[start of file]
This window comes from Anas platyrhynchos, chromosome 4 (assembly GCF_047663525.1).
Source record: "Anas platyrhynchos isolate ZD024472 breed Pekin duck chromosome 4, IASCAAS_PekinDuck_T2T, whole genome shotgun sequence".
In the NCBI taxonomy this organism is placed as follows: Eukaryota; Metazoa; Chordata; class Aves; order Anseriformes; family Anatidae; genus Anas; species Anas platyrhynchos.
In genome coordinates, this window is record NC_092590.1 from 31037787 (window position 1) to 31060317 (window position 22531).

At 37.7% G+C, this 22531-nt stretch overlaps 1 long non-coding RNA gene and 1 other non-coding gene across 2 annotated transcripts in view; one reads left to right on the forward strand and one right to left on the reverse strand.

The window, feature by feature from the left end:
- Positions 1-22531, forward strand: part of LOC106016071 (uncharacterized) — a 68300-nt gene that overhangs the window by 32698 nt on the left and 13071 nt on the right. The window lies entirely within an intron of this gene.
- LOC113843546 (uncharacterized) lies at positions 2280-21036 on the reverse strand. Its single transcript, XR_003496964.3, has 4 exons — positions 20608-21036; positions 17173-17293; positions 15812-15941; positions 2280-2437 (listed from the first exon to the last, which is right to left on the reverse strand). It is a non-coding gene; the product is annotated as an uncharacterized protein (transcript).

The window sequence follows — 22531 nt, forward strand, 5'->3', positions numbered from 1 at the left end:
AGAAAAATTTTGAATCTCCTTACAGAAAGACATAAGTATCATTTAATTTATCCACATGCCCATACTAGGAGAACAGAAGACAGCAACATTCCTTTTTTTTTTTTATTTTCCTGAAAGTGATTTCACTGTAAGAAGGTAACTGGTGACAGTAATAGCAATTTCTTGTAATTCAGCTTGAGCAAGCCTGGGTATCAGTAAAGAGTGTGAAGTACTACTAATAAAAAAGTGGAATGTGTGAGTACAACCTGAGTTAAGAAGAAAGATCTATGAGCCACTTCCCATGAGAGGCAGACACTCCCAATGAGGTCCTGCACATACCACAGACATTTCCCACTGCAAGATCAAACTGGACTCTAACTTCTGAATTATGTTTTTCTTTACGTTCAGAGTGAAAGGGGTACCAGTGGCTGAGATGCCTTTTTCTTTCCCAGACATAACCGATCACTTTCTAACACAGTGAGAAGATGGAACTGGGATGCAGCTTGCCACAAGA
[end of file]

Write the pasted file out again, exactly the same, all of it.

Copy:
This window comes from Anas platyrhynchos, chromosome 4 (assembly GCF_047663525.1).
Source record: "Anas platyrhynchos isolate ZD024472 breed Pekin duck chromosome 4, IASCAAS_PekinDuck_T2T, whole genome shotgun sequence".
In the NCBI taxonomy this organism is placed as follows: Eukaryota; Metazoa; Chordata; class Aves; order Anseriformes; family Anatidae; genus Anas; species Anas platyrhynchos.
In genome coordinates, this window is record NC_092590.1 from 31037787 (window position 1) to 31060317 (window position 22531).

At 37.7% G+C, this 22531-nt stretch overlaps 1 long non-coding RNA gene and 1 other non-coding gene across 2 annotated transcripts in view; one reads left to right on the forward strand and one right to left on the reverse strand.

The window, feature by feature from the left end:
- Positions 1-22531, forward strand: part of LOC106016071 (uncharacterized) — a 68300-nt gene that overhangs the window by 32698 nt on the left and 13071 nt on the right. The window lies entirely within an intron of this gene.
- LOC113843546 (uncharacterized) lies at positions 2280-21036 on the reverse strand. Its single transcript, XR_003496964.3, has 4 exons — positions 20608-21036; positions 17173-17293; positions 15812-15941; positions 2280-2437 (listed from the first exon to the last, which is right to left on the reverse strand). It is a non-coding gene; the product is annotated as an uncharacterized protein (transcript).

The window sequence follows — 22531 nt, forward strand, 5'->3', positions numbered from 1 at the left end:
AGAAAAATTTTGAATCTCCTTACAGAAAGACATAAGTATCATTTAATTTATCCACATGCCCATACTAGGAGAACAGAAGACAGCAACATTCCTTTTTTTTTTTTATTTTCCTGAAAGTGATTTCACTGTAAGAAGGTAACTGGTGACAGTAATAGCAATTTCTTGTAATTCAGCTTGAGCAAGCCTGGGTATCAGTAAAGAGTGTGAAGTACTACTAATAAAAAAGTGGAATGTGTGAGTACAACCTGAGTTAAGAAGAAAGATCTATGAGCCACTTCCCATGAGAGGCAGACACTCCCAATGAGGTCCTGCACATACCACAGACATTTCCCACTGCAAGATCAAACTGGACTCTAACTTCTGAATTATGTTTTTCTTTACGTTCAGAGTGAAAGGGGTACCAGTGGCTGAGATGCCTTTTTCTTTCCCAGACATAACCGATCACTTTCTAACACAGTGAGAAGATGGAACTGGGATGCAGCTTGCCACAAGA